The issue of third level fees in Ireland has been controversial for well over a decade now. I have a long history in this debate; as far back as 2002, I was one of a group of students who occupied the boardroom of the Department of Education in Marlborough Street, after then-Minister Noel Dempsey (Fianna Fáil) suggested he was considering the idea.

Look! I had hair!

2002 is a long time ago, and I’ve changed my mind on a lot of political positions since then – but not this. My opinion has only been reinforced by my experience working in UK universities, particularly where I am now in England.

Since I was a student in Ireland, fees have not been introduced as such – but the registration fee, which I think was £150 when I started (yes, pre-€), is now up to €3,000 per year. While lower than the level of fees in England, it’s paid upfront in full, which the English fees are not – so in some ways it’s even worse.

Now, the Government has asked the Oireachtas Education Committee to review the options for the future funding of third-level education outlined in the Cassells Report. Three options are on the table: maintaining the status quo; free fees; or a student loan scheme, with students repaying the cost of fees once they are earning over a minimum threshold. This is the system currently in operation in England.

I want to make the case for why Ireland should absolutely not copy England’s approach. To do that, I’ll first give a bit of the history to show how the English system has changed over the past couple of decades and where they are now. I’ll then talk about some of the consequences of the current system in England with respect to the reasons people usually argue in favour of fees; and then discuss some unintended consequences. I’ll bring it back to Ireland at the end.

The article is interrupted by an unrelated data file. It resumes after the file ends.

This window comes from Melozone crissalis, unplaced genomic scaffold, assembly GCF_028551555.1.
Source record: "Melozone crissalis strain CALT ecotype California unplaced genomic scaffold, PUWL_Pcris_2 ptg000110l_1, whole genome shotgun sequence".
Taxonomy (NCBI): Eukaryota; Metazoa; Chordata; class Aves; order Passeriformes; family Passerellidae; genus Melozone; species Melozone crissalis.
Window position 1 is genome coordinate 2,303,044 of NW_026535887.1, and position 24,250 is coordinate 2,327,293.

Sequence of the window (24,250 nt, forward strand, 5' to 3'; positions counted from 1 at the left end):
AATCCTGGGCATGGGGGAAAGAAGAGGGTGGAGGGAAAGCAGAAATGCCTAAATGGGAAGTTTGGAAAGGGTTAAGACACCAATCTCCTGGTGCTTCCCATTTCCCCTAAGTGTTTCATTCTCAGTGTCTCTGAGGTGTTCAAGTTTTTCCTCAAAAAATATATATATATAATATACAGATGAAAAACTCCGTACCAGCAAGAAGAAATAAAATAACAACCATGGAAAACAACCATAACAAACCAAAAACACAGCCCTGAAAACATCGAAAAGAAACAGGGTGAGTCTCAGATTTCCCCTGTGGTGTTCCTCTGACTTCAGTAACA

Third-level in England

Over the past quarter century, higher education in England has changed significantly. In 1992, the polytechnics were upgraded, creating 35 new universities overnight. In 1997, the Dearing Report recommended that students should pay, in part, the cost of university education through income-dependent loans repayable after graduation. The government rejected this at first, instead introducing a means-tested up-front student contribution to tuition fees in 1998, capped at £1,000. However, they later changed their mind, introducing fees up to £3,000 from 2006, accompanied by a student loan system to delay fee repayment, in addition to the pre-existing maintenance loan.

This level of student fees didn’t cover the whole cost, with the government still making a big contribution. However, in 2010, the Browne Review recommended the ending of the government contribution to higher education funding for most students. This was implemented later that year by the Conservative-Liberal Democrat coalition Government, with the first full fees paid (again, through student loans), by 2012 entrants.

The ending of direct government support for university fees was a mainly ideological change, based on the belief that the benefits of a university education principally represent a private good for students as individuals; rather than a public good benefiting the entire country, the previous rationale for the funding of higher education by the government since 1960. Recent policy, continued by the conservative governments after the coalition, regards students as consumers, and has even brought students within the Consumer Rights Act.